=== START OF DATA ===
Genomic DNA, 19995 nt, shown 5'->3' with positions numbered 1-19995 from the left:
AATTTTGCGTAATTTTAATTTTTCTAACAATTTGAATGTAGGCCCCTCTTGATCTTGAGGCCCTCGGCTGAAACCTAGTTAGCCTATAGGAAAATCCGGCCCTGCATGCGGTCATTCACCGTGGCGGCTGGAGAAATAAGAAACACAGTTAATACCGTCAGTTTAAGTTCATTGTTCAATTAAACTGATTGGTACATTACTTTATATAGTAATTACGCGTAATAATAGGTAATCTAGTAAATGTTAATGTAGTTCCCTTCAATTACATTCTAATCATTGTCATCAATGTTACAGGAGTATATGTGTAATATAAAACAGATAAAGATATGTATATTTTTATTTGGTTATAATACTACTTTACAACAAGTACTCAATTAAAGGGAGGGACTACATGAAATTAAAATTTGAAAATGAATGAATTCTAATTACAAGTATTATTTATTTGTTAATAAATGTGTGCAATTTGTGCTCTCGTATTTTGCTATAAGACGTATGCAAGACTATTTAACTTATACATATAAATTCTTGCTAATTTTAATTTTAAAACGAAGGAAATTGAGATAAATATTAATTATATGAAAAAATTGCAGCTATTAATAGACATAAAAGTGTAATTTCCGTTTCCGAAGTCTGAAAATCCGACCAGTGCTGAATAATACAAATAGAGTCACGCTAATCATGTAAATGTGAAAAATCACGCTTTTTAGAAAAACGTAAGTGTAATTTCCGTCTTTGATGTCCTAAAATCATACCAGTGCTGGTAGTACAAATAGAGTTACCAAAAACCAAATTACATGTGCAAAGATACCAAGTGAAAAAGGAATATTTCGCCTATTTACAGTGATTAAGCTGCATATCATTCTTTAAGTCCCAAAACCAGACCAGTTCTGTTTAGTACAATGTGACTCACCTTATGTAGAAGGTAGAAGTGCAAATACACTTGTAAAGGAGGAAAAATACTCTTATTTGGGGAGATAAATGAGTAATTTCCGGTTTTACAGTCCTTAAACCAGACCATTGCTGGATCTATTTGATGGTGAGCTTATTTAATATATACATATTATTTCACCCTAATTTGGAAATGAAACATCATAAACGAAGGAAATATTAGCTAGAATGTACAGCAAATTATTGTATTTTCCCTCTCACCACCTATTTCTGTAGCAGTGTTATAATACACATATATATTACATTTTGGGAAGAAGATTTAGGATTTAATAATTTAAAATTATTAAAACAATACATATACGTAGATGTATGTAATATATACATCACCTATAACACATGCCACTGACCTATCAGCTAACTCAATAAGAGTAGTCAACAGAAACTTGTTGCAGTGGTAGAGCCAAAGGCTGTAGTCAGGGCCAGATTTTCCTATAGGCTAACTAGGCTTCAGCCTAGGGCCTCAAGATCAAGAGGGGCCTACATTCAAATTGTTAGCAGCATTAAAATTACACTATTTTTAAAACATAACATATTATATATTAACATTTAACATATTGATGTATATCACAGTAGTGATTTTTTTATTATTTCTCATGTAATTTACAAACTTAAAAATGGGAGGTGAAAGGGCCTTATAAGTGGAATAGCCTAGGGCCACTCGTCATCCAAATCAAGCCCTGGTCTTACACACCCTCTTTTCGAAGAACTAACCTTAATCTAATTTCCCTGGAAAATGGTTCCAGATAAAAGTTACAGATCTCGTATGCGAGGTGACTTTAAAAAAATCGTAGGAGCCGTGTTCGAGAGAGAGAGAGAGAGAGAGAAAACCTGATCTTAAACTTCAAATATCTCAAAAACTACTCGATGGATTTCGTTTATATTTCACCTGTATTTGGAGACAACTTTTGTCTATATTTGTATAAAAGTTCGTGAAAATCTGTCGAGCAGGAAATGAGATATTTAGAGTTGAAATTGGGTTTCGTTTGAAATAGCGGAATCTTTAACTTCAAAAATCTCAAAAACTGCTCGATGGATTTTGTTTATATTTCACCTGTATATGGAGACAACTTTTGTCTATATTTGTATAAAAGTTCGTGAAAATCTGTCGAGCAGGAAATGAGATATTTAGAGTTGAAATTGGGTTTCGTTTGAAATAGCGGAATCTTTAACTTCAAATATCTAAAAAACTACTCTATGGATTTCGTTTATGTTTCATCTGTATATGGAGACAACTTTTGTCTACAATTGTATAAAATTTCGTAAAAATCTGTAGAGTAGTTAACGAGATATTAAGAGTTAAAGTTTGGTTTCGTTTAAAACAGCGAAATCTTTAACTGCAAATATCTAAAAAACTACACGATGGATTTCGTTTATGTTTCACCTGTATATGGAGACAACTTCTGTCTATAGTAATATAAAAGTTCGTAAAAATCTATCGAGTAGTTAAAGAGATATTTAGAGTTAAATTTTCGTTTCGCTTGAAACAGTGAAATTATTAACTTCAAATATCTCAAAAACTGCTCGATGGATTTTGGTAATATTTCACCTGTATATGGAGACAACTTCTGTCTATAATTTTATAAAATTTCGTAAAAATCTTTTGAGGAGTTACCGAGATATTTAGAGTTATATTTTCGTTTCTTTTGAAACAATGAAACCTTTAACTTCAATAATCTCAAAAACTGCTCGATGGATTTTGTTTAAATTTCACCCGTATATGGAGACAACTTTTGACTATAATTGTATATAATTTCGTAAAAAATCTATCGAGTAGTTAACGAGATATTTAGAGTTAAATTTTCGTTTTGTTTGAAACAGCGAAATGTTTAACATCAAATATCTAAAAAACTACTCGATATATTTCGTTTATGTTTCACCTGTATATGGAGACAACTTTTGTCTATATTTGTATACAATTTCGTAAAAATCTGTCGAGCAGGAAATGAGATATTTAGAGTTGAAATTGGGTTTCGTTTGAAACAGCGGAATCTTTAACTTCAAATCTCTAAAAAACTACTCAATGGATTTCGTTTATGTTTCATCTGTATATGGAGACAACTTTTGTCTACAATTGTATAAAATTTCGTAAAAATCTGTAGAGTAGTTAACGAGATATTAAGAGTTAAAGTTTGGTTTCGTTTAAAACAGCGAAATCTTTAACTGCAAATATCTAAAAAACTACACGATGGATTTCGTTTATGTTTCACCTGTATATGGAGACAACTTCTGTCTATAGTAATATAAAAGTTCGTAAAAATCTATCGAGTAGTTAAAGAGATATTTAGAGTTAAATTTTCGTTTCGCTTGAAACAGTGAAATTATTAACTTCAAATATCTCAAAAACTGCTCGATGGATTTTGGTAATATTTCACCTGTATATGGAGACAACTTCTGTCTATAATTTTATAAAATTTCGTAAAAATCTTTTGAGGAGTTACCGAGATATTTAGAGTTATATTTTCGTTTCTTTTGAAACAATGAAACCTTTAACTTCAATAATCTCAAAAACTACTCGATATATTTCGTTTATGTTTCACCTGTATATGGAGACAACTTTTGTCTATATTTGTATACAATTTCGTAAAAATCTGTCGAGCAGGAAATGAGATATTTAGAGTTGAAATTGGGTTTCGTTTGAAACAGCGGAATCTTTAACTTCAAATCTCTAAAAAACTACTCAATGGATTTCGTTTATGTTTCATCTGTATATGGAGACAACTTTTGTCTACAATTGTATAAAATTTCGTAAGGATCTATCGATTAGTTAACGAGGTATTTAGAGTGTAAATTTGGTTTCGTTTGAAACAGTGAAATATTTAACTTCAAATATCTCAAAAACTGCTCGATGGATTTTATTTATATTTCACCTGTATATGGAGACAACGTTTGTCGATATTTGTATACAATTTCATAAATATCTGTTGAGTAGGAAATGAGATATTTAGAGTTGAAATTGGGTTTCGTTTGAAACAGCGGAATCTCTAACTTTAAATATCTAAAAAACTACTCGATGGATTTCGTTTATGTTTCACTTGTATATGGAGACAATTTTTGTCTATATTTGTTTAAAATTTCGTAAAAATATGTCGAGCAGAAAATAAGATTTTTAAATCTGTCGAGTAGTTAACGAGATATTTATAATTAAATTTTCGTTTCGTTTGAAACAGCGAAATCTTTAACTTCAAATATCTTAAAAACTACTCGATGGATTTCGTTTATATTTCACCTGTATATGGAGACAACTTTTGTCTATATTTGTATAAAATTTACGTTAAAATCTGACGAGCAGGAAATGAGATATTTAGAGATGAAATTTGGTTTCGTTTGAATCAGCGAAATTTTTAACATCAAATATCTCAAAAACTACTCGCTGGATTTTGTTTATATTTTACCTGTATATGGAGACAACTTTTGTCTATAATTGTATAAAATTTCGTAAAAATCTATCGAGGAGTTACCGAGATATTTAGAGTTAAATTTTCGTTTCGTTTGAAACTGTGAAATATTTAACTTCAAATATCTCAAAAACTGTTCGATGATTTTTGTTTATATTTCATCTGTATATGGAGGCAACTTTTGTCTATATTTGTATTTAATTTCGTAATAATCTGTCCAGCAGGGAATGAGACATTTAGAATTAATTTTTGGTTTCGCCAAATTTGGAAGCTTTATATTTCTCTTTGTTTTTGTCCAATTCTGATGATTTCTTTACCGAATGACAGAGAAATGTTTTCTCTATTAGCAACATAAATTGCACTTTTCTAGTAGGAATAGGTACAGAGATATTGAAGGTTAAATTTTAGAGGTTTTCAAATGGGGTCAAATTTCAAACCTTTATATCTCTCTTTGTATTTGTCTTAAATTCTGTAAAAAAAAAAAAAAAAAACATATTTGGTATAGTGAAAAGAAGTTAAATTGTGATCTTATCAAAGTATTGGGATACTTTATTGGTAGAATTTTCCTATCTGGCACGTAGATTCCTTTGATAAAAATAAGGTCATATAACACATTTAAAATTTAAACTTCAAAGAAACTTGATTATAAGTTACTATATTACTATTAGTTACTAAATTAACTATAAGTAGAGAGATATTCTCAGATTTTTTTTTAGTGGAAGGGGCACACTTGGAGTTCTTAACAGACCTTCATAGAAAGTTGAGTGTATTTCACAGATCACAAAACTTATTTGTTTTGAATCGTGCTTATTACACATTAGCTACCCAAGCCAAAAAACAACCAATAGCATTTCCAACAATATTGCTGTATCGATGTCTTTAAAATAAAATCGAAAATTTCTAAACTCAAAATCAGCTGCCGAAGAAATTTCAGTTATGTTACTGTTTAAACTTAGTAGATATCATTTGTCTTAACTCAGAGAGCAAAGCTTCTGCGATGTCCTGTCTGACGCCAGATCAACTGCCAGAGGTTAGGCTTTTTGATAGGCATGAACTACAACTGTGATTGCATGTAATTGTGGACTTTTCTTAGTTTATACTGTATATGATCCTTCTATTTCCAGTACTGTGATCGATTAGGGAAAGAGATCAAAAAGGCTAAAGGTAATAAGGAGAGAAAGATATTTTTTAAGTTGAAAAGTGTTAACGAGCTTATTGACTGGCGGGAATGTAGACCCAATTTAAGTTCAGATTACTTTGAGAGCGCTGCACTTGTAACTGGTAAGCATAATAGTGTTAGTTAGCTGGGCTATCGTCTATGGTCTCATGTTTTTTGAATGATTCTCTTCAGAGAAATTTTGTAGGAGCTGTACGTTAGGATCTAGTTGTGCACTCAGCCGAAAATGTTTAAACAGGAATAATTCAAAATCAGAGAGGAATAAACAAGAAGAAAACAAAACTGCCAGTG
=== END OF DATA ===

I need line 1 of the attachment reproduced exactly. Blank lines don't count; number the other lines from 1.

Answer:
Genomic DNA, 19995 nt, shown 5'->3' with positions numbered 1-19995 from the left: